Roundup: Labor Strife Over AFT’s “Early” Clinton Endorsement

Today’s news roundup includes internal debate over the early endorsement by AFT of Hillary Clinton, reactions from candidates to the Senate rewrite of NCLB, and a surprise USA student win in the International Math Olympiad:

Unions seethe over early Clinton endorsement Politico: Labor leaders said there was a clear understanding that no national unions would make an endorsement before July 30. But the American Federation of Teachers jumped the gun. See also NY Post, WSJ.

Democratic 2016 Candidates Like Senate ESEA Bill, GOP Not So Much PK12: GOP lawmakers running for president don’t think the bipsartisan Senate bill to renew the Elementary and Secondary Education Act goes far enough in restoring power to parents. See also LA Times, Atlantic Education.

President Obama Takes On the Prison Crisis New York Times: He talked about community investment, especially in early-childhood education and in lower-income minority communities, as the best way to stop crime before it starts. And he spoke of the importance of removing barriers to employment, housing and …

Memphis students to meet Michelle Obama as part of higher education initiative WREG: 
The summit is part of Michelle Obama’s Reach Higher initiative, which aims to inspire students continue their education after high school. 

Oakland educators say their success in school discipline relies on shared goals Seattle Times: Since 2012, the Oakland Unified School District has decreased suspensions by 47 percent — a dramatic drop that has drawn attention from those who wonder whether Seattle Public Schools can do the same. On Friday, four leaders of Oakland’s efforts came to Seattle to explain what they’ve done, and why.

Kansas’s Teacher Exodus EWA:  Frustrated and stymied by massive budget cuts that have trimmed salaries and classroom funding, Kansas teachers are “fleeing across the border” to neighboring states that offer better benefits and a friendlier climate for public education, NPR’s Sam Zeff reported. But it’s hardly an outlier.  And it doesn’t take much to find stories of teacher shortages in Arizona and Indiana, among many others.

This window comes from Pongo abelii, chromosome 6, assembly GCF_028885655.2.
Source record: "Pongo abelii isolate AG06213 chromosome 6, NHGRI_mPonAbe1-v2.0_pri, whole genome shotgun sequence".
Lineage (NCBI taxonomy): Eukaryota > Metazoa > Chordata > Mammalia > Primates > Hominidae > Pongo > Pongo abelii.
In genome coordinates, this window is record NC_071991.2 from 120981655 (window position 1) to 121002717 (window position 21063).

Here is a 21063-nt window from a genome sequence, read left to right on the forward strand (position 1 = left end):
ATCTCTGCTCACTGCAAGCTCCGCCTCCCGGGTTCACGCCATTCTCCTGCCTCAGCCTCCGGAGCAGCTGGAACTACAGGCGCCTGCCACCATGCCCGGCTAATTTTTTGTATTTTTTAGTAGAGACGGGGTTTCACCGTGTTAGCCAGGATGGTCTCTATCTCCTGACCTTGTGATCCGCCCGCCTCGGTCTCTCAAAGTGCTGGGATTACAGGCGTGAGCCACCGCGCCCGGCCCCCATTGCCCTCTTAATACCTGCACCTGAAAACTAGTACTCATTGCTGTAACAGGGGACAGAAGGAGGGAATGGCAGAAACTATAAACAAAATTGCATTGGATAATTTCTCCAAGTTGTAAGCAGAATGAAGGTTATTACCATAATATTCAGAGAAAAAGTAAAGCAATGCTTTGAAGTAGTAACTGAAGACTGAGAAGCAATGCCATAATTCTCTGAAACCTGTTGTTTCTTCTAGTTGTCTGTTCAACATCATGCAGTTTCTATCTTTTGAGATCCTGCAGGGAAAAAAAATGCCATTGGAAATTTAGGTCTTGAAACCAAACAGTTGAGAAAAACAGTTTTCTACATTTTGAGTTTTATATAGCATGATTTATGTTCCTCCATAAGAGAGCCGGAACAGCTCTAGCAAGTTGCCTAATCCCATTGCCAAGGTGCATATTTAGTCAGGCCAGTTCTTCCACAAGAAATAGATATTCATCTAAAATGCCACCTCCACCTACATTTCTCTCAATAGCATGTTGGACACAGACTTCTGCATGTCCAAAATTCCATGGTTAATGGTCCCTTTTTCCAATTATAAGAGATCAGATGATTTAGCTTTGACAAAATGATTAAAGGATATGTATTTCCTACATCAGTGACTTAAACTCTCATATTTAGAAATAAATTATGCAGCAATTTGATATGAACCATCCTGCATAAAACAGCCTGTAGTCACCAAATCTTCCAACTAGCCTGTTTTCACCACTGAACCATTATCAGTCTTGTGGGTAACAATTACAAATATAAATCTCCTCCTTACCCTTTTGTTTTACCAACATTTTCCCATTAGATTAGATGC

USA tops International Math Olympiad for first time in 21 years Washington Post: If winning a youth math competition seems less important than vanquishing the Soviets back in 1980, consider this: the last time America won the IMO was 1994. Back then, Bill Clinton was president and Ace of Base was top of the pop charts. See also NPR.

When a top NOLA charter won’t reveal its admission test — for kindergarten Hechinger Report: Jacob Landry is seeking the name of the admissions test the school asks some prospective kindergarten students to take which factors into admission. Lusher, located in New Orleans, is one of a handful of selective admission charter schools in the country.

Biggest Loser if ESEA Passes? Maybe the Next Education Secretary PK12: If the legislation becomes law without major changes before the Obama administration leaves town, there may be an even bigger loser than Duncan: His successor.

Chicago aldermen call on school district to hire more Latinos WBEZ: “We knew the trend was sort of creeping up on us, and I think we were at that point where we can’t wait any longer,” said Alderman George Cardenas,12th Ward and chair of the Latino Caucus.

Paul Pastorek, Former Louisiana Ed. Chief, Joins Broad Foundation’s Education Team District Dossier: Pastorek’s appointment as co-executive director signals the Eli and Edythe Broad Foundation’s growing emphasis on pushing for state-run districts to improve the lowest-performing schools.

Alexander Russo

Alexander Russo is a freelance education writer who has created several long-running blogs such as the national news site This Week In Education, District 299 (about Chicago schools), and LA School Report. He can be reached on Twitter at @alexanderrusso, on Facebook, or directly at alexanderrusso@gmail.com.